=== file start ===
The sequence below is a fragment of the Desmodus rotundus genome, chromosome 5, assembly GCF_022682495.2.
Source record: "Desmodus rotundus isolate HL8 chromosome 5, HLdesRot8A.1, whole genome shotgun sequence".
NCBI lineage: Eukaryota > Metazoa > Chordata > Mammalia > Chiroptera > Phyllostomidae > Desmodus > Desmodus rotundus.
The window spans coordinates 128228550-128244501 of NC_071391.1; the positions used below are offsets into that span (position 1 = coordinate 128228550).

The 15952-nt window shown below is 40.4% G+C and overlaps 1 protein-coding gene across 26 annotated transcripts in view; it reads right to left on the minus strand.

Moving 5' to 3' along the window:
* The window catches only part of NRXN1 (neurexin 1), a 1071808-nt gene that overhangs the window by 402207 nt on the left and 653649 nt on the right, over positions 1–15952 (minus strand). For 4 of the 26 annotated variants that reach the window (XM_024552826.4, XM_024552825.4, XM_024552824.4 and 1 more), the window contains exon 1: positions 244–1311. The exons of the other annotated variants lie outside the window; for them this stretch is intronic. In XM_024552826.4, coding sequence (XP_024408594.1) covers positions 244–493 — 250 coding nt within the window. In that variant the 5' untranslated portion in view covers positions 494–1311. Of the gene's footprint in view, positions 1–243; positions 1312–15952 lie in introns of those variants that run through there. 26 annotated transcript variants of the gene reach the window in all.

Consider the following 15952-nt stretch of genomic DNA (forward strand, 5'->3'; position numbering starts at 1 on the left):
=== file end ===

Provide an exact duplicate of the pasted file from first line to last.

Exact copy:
The sequence below is a fragment of the Desmodus rotundus genome, chromosome 5, assembly GCF_022682495.2.
Source record: "Desmodus rotundus isolate HL8 chromosome 5, HLdesRot8A.1, whole genome shotgun sequence".
NCBI lineage: Eukaryota > Metazoa > Chordata > Mammalia > Chiroptera > Phyllostomidae > Desmodus > Desmodus rotundus.
The window spans coordinates 128228550-128244501 of NC_071391.1; the positions used below are offsets into that span (position 1 = coordinate 128228550).

The 15952-nt window shown below is 40.4% G+C and overlaps 1 protein-coding gene across 26 annotated transcripts in view; it reads right to left on the minus strand.

Moving 5' to 3' along the window:
* The window catches only part of NRXN1 (neurexin 1), a 1071808-nt gene that overhangs the window by 402207 nt on the left and 653649 nt on the right, over positions 1–15952 (minus strand). For 4 of the 26 annotated variants that reach the window (XM_024552826.4, XM_024552825.4, XM_024552824.4 and 1 more), the window contains exon 1: positions 244–1311. The exons of the other annotated variants lie outside the window; for them this stretch is intronic. In XM_024552826.4, coding sequence (XP_024408594.1) covers positions 244–493 — 250 coding nt within the window. In that variant the 5' untranslated portion in view covers positions 494–1311. Of the gene's footprint in view, positions 1–243; positions 1312–15952 lie in introns of those variants that run through there. 26 annotated transcript variants of the gene reach the window in all.

Consider the following 15952-nt stretch of genomic DNA (forward strand, 5'->3'; position numbering starts at 1 on the left):